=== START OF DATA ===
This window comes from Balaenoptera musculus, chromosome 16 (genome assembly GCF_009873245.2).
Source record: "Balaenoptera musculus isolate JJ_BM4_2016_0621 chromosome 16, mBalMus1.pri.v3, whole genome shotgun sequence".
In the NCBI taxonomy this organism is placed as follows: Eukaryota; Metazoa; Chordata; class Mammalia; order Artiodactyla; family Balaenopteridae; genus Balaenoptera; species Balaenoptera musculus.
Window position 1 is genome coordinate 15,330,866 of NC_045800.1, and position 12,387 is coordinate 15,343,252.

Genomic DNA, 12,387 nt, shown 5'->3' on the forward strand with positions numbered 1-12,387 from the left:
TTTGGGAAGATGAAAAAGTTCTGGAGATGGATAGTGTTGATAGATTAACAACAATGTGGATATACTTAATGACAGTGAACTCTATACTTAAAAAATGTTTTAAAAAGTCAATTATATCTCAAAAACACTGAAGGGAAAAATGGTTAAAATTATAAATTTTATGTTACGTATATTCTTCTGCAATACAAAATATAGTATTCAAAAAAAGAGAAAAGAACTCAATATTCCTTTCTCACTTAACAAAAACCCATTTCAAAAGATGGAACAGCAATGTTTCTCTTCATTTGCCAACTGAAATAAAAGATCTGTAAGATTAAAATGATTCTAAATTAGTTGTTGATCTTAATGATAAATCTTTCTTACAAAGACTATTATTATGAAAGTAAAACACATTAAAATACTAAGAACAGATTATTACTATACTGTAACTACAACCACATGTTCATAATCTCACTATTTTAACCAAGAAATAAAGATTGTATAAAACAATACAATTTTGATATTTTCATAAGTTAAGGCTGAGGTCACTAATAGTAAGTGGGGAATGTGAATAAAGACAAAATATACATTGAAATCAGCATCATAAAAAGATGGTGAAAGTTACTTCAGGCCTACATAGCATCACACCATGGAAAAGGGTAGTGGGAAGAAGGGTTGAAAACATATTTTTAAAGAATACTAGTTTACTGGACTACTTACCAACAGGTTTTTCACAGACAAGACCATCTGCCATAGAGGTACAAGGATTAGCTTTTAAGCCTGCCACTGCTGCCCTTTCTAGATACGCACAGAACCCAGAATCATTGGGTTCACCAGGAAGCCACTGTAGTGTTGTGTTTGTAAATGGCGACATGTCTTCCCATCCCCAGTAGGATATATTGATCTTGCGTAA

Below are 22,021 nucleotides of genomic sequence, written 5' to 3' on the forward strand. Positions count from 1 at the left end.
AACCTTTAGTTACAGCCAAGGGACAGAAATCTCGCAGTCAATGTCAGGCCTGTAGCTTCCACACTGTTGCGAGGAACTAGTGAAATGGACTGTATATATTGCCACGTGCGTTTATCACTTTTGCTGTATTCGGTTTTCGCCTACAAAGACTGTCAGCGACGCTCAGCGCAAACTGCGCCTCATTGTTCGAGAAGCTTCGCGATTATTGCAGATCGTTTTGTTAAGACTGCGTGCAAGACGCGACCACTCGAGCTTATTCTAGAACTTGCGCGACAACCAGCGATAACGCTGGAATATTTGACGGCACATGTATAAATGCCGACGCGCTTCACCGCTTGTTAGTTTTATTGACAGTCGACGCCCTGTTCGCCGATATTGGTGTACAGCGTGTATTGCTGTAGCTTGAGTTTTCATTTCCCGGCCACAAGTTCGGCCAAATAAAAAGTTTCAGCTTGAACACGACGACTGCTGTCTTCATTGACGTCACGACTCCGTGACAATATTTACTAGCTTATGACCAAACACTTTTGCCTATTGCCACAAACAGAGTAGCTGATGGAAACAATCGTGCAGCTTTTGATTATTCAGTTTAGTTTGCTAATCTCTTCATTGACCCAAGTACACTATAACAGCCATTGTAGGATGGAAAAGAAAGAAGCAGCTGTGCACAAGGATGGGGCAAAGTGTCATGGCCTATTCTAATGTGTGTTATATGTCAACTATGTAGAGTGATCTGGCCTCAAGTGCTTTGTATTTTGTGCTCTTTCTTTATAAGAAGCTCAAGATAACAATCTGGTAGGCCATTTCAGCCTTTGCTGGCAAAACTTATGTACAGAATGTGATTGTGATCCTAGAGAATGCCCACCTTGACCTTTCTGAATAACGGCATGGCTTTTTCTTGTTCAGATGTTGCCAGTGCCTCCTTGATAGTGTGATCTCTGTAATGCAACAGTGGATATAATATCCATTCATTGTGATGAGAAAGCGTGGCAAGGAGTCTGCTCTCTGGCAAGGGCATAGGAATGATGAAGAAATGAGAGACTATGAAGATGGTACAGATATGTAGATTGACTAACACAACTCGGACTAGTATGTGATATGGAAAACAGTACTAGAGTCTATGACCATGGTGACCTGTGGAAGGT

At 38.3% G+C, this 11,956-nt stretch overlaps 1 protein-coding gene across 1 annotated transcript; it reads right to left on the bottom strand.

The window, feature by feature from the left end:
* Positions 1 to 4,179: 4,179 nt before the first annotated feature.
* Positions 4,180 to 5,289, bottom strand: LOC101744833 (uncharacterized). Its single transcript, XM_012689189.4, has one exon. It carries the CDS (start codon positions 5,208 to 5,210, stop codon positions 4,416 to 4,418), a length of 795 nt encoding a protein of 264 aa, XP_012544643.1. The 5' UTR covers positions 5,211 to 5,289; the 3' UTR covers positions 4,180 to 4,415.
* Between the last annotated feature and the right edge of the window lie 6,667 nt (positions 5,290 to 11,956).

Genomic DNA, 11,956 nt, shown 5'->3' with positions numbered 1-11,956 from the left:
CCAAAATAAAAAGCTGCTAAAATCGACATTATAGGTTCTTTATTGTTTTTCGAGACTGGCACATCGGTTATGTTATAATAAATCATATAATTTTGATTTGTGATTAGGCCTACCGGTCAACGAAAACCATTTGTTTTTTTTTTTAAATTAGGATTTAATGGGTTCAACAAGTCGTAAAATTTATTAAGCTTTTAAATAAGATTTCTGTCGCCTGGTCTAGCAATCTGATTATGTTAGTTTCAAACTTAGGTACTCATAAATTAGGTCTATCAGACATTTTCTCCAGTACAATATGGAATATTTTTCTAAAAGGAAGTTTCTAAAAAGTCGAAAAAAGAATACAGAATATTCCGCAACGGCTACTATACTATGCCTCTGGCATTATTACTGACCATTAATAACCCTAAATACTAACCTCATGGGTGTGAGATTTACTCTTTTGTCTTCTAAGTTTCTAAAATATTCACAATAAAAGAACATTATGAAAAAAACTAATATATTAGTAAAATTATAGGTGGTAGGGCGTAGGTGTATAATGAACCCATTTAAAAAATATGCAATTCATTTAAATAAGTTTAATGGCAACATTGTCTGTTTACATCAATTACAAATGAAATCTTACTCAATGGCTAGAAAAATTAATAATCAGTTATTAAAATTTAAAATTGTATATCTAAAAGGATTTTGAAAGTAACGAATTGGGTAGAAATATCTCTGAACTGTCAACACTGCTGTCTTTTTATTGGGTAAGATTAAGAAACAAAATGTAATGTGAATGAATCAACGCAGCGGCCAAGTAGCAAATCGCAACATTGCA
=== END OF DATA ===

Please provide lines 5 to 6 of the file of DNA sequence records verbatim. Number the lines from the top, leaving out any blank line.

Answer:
Genomic DNA, 12,387 nt, shown 5'->3' on the forward strand with positions numbered 1-12,387 from the left:
TTTGGGAAGATGAAAAAGTTCTGGAGATGGATAGTGTTGATAGATTAACAACAATGTGGATATACTTAATGACAGTGAACTCTATACTTAAAAAATGTTTTAAAAAGTCAATTATATCTCAAAAACACTGAAGGGAAAAATGGTTAAAATTATAAATTTTATGTTACGTATATTCTTCTGCAATACAAAATATAGTATTCAAAAAAAGAGAAAAGAACTCAATATTCCTTTCTCACTTAACAAAAACCCATTTCAAAAGATGGAACAGCAATGTTTCTCTTCATTTGCCAACTGAAATAAAAGATCTGTAAGATTAAAATGATTCTAAATTAGTTGTTGATCTTAATGATAAATCTTTCTTACAAAGACTATTATTATGAAAGTAAAACACATTAAAATACTAAGAACAGATTATTACTATACTGTAACTACAACCACATGTTCATAATCTCACTATTTTAACCAAGAAATAAAGATTGTATAAAACAATACAATTTTGATATTTTCATAAGTTAAGGCTGAGGTCACTAATAGTAAGTGGGGAATGTGAATAAAGACAAAATATACATTGAAATCAGCATCATAAAAAGATGGTGAAAGTTACTTCAGGCCTACATAGCATCACACCATGGAAAAGGGTAGTGGGAAGAAGGGTTGAAAACATATTTTTAAAGAATACTAGTTTACTGGACTACTTACCAACAGGTTTTTCACAGACAAGACCATCTGCCATAGAGGTACAAGGATTAGCTTTTAAGCCTGCCACTGCTGCCCTTTCTAGATACGCACAGAACCCAGAATCATTGGGTTCACCAGGAAGCCACTGTAGTGTTGTGTTTGTAAATGGCGACATGTCTTCCCATCCCCAGTAGGATATATTGATCTTGCGTAA